Darryl's lips tightened. Another precious little certainty gone. Damnation.
Tom's great shoulders moved in a little shrug. "Drogheda's still an atrocity by our standards, of course. But you really can't judge one period of history by the standards of another. And, however savage it was, Drogheda didn't hold a candle to Magdeburg. Which, you might remember, was a massacre carried out by Catholic soldiers.
"And for that matter," he continued remorselessly, "you might also want to remember that when the Irish rebellion started in 1641, the rebels slaughtered thousands of Protestants."
"They shouldn't have been there in the first place!" snapped Darryl.
Tom eyed him for a moment. "Yeah, maybe not. But you might want to consider the fact, Darryl—if, just once in your life, you can tear yourself away from self-righteousness—that any American Indian can say exactly the same thing about the whites they massacred from time to time in America. But if that ever stopped your ancestors from grabbing the Indians' land, it's news to me. It sure as hell didn't stop mine."
Darryl was back to his silent glaring at the river. The Thames didn't seem to care much. He was starting to regret having asked Tom the question.
The regret deepened, as Tom pressed on.
"Oh, yeah. God, there's nothing in the world like a self-righteous hypocrite. Let me ask you something, Darryl. You know this much history. What do people call George Washington? Huh?"
" 'Father of Our Country,' " mumbled Darryl. He dredged up another loose fact. " 'First in peace, first in war, first in the hearts of his countrymen.' "
"Well, not quite. Yeah, that's what we call him. But do you know what the Iroquois call him?"
Darryl's eyes widened. The thought of what the Iroquois might call George Washington had never once crossed his mind, in his entire life.
Tom chuckled. "About what I figured. Well, Darryl-me-lad, the Iroquois call him 'the Town Burner.' That's because, during the American Revolution, the Iroquois were allied to the British. Can't blame 'em, really. They knew if the colonists won, they'd be pouring onto Indian land even worse than ever. So good old George Washington threw another coin across the river. He ordered an army under the command of General Sullivan to march into Iroquois territory and crush them. Washington's orders were just that explicit, Darryl. 'The immediate objects are the total destruction and devastation of their settlements.' I remember the exact words, 'cause I was struck by them when I read the history as a teenager. I admired George Washington. And I still do, by the way. But I've also got no use for people who try to sugarcoat stuff like this, when it's done by the 'good guys.' The difference between the good guys and the bad guys isn't always that easy to separate, especially when you look at things in isolation. And it depends a lot which angle you look at it from."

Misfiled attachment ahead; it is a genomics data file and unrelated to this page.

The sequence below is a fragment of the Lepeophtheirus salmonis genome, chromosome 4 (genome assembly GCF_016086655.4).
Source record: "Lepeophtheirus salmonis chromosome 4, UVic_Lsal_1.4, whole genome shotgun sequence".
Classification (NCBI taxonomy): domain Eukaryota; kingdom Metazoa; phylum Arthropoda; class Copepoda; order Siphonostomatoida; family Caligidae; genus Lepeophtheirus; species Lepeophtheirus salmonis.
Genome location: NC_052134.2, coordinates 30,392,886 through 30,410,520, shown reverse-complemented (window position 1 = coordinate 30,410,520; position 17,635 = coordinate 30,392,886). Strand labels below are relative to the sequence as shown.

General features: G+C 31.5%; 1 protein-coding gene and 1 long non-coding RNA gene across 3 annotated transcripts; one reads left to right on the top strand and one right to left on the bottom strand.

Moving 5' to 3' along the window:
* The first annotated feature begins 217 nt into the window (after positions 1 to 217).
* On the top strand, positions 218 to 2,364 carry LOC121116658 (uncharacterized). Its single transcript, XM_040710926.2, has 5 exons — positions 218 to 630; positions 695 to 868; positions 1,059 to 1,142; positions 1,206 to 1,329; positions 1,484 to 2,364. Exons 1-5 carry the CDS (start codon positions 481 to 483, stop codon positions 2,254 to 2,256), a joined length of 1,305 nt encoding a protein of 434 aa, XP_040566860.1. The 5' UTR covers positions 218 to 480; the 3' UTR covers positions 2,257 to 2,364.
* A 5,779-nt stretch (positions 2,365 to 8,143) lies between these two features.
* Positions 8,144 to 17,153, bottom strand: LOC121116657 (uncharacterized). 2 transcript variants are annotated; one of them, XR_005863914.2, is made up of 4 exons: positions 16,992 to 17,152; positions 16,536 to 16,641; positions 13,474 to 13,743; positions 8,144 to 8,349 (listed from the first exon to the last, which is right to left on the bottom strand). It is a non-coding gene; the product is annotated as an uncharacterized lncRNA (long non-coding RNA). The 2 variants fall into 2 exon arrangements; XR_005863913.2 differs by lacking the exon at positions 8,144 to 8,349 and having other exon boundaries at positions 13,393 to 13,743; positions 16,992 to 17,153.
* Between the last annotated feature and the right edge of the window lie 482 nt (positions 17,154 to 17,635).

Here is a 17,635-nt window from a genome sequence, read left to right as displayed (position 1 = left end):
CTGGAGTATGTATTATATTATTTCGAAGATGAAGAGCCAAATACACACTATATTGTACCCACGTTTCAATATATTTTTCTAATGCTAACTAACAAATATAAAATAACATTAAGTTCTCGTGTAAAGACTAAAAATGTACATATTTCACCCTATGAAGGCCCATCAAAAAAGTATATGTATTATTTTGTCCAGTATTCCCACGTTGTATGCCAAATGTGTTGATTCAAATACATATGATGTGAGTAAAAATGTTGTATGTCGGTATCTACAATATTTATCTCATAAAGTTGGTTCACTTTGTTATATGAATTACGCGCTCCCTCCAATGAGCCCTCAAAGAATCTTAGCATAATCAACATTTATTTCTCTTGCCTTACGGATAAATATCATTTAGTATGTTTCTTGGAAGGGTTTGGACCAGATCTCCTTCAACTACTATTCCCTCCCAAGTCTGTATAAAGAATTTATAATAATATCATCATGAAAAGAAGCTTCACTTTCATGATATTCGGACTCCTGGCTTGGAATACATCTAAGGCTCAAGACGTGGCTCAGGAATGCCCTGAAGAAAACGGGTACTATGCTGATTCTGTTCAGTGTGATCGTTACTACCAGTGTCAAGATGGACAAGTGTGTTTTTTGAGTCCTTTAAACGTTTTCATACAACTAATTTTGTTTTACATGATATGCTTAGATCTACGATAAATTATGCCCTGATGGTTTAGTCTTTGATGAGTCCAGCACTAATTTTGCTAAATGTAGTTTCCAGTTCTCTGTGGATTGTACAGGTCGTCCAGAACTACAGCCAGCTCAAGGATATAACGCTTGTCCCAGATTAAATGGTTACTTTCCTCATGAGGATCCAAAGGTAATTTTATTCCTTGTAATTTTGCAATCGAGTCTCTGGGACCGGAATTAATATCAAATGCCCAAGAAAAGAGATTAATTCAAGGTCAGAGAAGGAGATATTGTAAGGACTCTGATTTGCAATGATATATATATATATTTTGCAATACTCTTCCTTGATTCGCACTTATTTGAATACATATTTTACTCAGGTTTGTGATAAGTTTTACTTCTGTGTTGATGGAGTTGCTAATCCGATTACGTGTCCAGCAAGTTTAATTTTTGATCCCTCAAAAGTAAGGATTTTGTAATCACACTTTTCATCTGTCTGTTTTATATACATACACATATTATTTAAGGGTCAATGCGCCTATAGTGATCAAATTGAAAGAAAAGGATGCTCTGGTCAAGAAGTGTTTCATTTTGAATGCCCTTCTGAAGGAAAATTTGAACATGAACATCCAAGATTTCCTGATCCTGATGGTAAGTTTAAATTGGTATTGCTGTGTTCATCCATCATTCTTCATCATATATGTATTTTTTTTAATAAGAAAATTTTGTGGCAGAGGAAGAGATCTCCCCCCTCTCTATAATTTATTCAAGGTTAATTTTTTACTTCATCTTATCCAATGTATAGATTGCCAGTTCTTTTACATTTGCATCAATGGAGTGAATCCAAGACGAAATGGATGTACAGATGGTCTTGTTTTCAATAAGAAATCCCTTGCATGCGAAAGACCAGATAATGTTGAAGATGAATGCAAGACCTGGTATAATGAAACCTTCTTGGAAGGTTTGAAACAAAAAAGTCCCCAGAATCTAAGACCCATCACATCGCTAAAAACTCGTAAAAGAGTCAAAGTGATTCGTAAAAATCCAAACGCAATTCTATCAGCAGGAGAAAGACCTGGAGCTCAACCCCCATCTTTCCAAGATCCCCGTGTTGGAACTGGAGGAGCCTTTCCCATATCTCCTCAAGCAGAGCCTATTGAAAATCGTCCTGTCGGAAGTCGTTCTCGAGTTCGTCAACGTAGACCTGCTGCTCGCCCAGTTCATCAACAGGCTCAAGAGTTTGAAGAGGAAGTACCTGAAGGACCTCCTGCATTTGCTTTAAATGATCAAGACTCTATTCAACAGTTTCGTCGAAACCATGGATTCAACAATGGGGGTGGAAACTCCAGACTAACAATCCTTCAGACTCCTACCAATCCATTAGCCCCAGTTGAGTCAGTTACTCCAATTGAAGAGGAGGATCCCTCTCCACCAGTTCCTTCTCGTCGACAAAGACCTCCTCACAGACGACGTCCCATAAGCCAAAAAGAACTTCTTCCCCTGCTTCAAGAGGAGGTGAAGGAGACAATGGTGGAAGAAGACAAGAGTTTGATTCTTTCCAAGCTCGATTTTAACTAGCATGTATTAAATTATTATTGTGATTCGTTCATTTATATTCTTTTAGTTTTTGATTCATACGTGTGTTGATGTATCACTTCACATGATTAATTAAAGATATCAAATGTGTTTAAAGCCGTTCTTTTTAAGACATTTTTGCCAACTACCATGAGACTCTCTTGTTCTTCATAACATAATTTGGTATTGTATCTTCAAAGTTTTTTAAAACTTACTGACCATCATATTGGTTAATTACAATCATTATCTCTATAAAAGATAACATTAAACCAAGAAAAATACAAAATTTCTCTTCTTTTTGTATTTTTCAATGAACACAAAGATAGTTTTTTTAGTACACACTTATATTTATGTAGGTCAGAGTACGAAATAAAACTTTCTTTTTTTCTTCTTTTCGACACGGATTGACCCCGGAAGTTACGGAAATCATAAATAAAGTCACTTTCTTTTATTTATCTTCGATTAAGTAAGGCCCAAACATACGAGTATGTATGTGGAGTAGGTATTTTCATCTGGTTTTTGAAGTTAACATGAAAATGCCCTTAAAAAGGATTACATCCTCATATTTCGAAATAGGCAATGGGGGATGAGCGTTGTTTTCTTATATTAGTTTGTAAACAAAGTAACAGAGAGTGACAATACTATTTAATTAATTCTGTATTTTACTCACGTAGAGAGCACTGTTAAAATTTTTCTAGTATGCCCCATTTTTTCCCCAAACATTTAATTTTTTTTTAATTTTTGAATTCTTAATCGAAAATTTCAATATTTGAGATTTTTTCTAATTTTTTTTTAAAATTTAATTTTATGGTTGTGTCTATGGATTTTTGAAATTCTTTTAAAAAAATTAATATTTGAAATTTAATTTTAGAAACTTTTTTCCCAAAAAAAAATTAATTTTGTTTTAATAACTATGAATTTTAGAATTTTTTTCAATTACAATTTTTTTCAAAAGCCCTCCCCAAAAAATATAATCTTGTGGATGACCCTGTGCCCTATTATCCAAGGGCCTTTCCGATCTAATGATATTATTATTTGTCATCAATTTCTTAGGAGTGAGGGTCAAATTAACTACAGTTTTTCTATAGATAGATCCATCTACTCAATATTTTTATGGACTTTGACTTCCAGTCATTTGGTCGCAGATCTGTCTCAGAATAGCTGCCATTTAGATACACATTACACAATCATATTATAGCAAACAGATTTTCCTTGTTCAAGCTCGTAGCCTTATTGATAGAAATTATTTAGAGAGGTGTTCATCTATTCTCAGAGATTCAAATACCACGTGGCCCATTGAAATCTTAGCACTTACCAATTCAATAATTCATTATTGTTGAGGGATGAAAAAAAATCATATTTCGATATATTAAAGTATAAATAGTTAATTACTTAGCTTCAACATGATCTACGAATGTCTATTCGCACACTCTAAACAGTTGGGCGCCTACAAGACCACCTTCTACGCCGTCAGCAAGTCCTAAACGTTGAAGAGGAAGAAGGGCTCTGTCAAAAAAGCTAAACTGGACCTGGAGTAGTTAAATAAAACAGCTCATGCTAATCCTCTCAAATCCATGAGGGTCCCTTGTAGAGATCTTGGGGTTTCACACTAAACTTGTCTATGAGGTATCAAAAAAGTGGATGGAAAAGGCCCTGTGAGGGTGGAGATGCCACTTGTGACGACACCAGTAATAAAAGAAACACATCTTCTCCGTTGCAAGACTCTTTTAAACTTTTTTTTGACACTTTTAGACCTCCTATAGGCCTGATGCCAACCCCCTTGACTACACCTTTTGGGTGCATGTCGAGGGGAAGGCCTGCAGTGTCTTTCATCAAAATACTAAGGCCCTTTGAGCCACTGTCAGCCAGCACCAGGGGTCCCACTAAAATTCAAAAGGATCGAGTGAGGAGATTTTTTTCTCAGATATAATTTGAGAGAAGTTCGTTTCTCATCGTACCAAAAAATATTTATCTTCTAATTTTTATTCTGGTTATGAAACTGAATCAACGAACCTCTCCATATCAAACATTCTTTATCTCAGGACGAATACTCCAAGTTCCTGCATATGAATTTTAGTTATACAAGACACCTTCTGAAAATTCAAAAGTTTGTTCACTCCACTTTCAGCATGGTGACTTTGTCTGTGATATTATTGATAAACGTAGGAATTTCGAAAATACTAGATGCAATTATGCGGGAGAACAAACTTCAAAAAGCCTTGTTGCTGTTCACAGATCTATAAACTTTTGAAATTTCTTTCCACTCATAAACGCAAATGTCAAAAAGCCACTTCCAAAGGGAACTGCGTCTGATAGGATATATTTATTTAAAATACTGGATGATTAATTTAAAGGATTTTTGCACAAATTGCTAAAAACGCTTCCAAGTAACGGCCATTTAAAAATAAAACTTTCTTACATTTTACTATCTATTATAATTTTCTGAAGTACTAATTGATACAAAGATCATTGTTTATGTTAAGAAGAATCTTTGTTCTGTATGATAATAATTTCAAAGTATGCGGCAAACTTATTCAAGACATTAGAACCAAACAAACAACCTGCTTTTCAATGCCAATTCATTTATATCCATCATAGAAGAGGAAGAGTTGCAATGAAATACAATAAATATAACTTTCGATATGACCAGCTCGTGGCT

He paused, considering the tight-faced young man standing next to him. "It's a pretty close parallel, actually, as these things go in history. Washington was leading a revolution against the English crown, and he needed to secure his rear. So he did, the way the man did things. Decisively, effectively, and ruthlessly. It worked, too. Sullivan pretty well destroyed the Iroquois as a nation, and drove most of them out of New York. And that's basically what Cromwell did in Ireland. The Irish were King Charles' 'reservoir,' if you will. That's the role they played in those days—these days—for the English monarchy. If the English commons get uppity, just bring over an Irish army to squelch 'em. That was the threat posed to the English revolution—and Cromwell ended it."
"It's not the same thing!" protested Darryl. "Those were Injuns! Wild savages!"
The moment the words went out of his mouth, Darryl regretted them. Not least of all, seeing the way Tom's huge shoulders bunched. But he was relieved to see the man's hands remained clasped behind his back. He'd seen those same hands bend horseshoes, on a bet.
"Don't piss me off, Darryl," growled Tom. The huge captain was now glaring at the river himself. "This much I'll say for my old man—my mother, too. They never tolerated racist shit. That much of their upbringing I don't regret at all."
"I didn't mean it that way," mumbled Darryl. "Hell, Tom, you know I'm not—"
"Oh, shut up, will you?" Tom's glare faded, and he sighed. "Darryl, I know you're not a racist. Although, I swear, sometimes you can do a damn good imitation. But, since we've descended into this little pit, I'm not going to let you off lightly."
He jerked his head toward the east. "What in the hell do you think your precious Irish are, in this day and age? Huh? You think Ireland in 1633 is the land of poetry? James Connolly giving socialist speeches before he leads the Easter Uprising?"
Darryl said nothing. Tom's chuckle was dry as a bone. "Fat chance. We're a long ways off from William Butler Yeats and James Joyce, Darryl. Much less James Connolly and his Irish Socialist Republicans. Today—right now—the Irish are every bit as much 'wild savages'—your words, not mine—as any American Indian."